- The Rosetta Lander Imaging System is a CCD camera used to obtain high-resolution images during descent and stereo panoramic images of areas sampled by other instruments. The CCD detector consists of 1024×1024 pixels.
- The Rosetta Lander Magnetometer and Plasma Monitor is a magnetometer and plasma sensor to study the nucleus' magnetic field and its interactions with the solar wind.
- The Sampling, Drilling and Distribution system obtains soil samples from the comet and transfers them to the Ptolemy, COSAC, and CIVA instruments for in-situ analysis. SD2 contains four primary subsystems: drill, ovens, carousel, and volume checker. The drill system, made of steel and titanium, is capable of drilling to a depth of 230 mm (9.1 in), deploying a probe to collect samples, and delivering samples to the ovens. There are a total of 26 platinum ovens to heat samples—10 medium temperature ovens at 180 °C (356 °F) and 16 high temperature ovens at 800 °C (1,470 °F)—and one oven to clear the drill bit for reuse. The ovens are mounted on a rotating carousel that delivers the active oven to the appropriate instrument. The electromechanical volume checker determines how much material was deposited into an oven, and may be used to evenly distribute material on CIVA's optical windows. Development of SD2 was led by the Italian Space Agency with contributions by prime contractor Tecnospazio S.p.A (now Selex ES S.p.A.) in charge of the system design and overall integration; the Italian company Tecnomare S.p.A., owned by Eni S.p.A., in charge of the design, development, and testing of the drilling/sampling tool and the volume checker; Media Lario; and Dallara. The instrument's principal investigator is Amalia Ercoli-Finzi (Politecnico di Milano).
- The Surface Electric Sounding and Acoustic Monitoring Experiments used three instruments to measure properties of the comet's outer layers. The Cometary Acoustic Sounding Surface Experiment (CASSE) measures the way in which sound travels through the surface. The Permittivity Probe (PP) investigates its electrical characteristics, and the Dust Impact Monitor (DIM) measures dust falling back to the surface.
- The Austrian Space Research Institute developed the lander's anchor and two sensors within MUPUS, which are integrated into the anchor tips.
- The Belgian Institute for Space Aeronomy (BIRA) cooperated with different partners to build one of the sensors (DFMS) of the Rosetta Orbiter Spectrometer for Ion and Neutral Analysis (ROSINA) instrument. The Belgian Institute for Space Aeronomy (BIRA) and Royal Observatory of Belgium (ROB) provided information about the space weather conditions at Rosetta to support the landing of Philae. The main concern was solar proton events.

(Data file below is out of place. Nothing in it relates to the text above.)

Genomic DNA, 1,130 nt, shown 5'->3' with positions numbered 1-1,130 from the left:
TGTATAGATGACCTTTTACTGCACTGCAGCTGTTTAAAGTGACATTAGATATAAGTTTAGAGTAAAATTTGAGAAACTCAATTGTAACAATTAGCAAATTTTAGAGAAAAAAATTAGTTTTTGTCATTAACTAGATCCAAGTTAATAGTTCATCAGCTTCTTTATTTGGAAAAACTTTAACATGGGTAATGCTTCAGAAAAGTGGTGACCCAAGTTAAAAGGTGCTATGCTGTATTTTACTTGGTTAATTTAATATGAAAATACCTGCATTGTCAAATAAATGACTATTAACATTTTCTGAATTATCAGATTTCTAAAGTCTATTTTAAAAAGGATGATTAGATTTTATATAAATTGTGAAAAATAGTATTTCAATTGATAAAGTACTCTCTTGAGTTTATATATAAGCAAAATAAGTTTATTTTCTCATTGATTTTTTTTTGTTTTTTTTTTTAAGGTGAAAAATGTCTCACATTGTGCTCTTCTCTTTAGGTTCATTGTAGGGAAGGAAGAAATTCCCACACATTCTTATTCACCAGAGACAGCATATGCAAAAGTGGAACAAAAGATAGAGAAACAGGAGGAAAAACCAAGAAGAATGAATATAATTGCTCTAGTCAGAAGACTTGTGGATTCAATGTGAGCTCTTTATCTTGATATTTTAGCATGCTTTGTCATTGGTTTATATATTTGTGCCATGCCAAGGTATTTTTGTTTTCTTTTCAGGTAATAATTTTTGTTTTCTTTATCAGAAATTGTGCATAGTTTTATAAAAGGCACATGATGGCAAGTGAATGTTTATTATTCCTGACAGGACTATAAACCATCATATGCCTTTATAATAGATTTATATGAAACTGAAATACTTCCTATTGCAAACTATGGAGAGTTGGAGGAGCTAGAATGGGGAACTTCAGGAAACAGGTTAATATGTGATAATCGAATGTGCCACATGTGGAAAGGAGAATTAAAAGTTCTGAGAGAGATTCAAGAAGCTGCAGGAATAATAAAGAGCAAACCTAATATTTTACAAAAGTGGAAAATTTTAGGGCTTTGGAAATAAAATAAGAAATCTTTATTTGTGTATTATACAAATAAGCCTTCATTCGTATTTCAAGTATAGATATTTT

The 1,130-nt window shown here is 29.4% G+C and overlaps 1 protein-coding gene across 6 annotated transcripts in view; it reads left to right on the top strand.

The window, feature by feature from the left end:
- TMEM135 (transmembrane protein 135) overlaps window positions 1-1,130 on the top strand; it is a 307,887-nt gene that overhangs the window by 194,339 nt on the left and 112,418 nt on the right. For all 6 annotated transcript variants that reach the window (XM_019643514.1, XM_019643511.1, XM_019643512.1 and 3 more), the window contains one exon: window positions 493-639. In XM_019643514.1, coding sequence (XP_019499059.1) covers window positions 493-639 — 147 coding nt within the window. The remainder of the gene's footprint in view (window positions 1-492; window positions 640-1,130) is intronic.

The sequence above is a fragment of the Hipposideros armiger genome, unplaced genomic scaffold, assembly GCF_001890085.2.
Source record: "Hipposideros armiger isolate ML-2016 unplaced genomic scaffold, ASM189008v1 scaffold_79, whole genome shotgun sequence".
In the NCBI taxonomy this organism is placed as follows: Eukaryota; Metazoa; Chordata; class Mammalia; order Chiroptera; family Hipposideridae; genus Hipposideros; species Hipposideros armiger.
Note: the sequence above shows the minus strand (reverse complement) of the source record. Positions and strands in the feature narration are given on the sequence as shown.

- Two Canadian companies played a role in the mission. SED Systems located on the University of Saskatchewan campus in Saskatoon built three ground stations that were used to communicate with the Rosetta spacecraft. ADGA-RHEA Group of Ottawa provided MOIS (Manufacturing and Operating Information Systems) software which supported the procedures and command sequences operations software.
- The Finnish Meteorological Institute provided the memory of the Command, Data and Management System (CDMS) and the Permittivity Probe (PP).
- The French Space Agency together with some scientific laboratories (IAS, SA, LPG, LISA) provided the system's overall engineering, radiocommunications, battery assembly, CONSERT, CIVA and the ground segment (overall engineering and development/operation of the Scientific Operation & Navigation Centre).
- The German Space Agency (DLR) has provided the structure, thermal subsystem, flywheel, the Active Descent System (procured by DLR but made in Switzerland), ROLIS, downward-looking camera, SESAME, acoustic sounding and seismic instrument for Philae. It has also managed the project and did the level product assurance. The University of Münster built MUPUS (it was designed and built in Space Research Centre of Polish Academy of Sciences ) and the Braunschweig University of Technology the ROMAP instrument. The Max Planck Institute for Solar System Research made the payload engineering, eject mechanism, landing gear, anchoring harpoon, central computer, COSAC, APXS and other subsystems.
- The Command and Data Management Subsystem (CDMS) designed in the Wigner Research Centre for Physics of the Hungarian Academy of Sciences. The Power Subsystem (PSS) designed in the Department of Broadband Infocommunications and Electromagnetic Theory at Budapest University of Technology and Economics. CDMS is the fault tolerant central computer of the lander, while PSS assures that the power coming from the batteries and solar arrays are properly handled, controls battery charging and manages the onboard power distribution.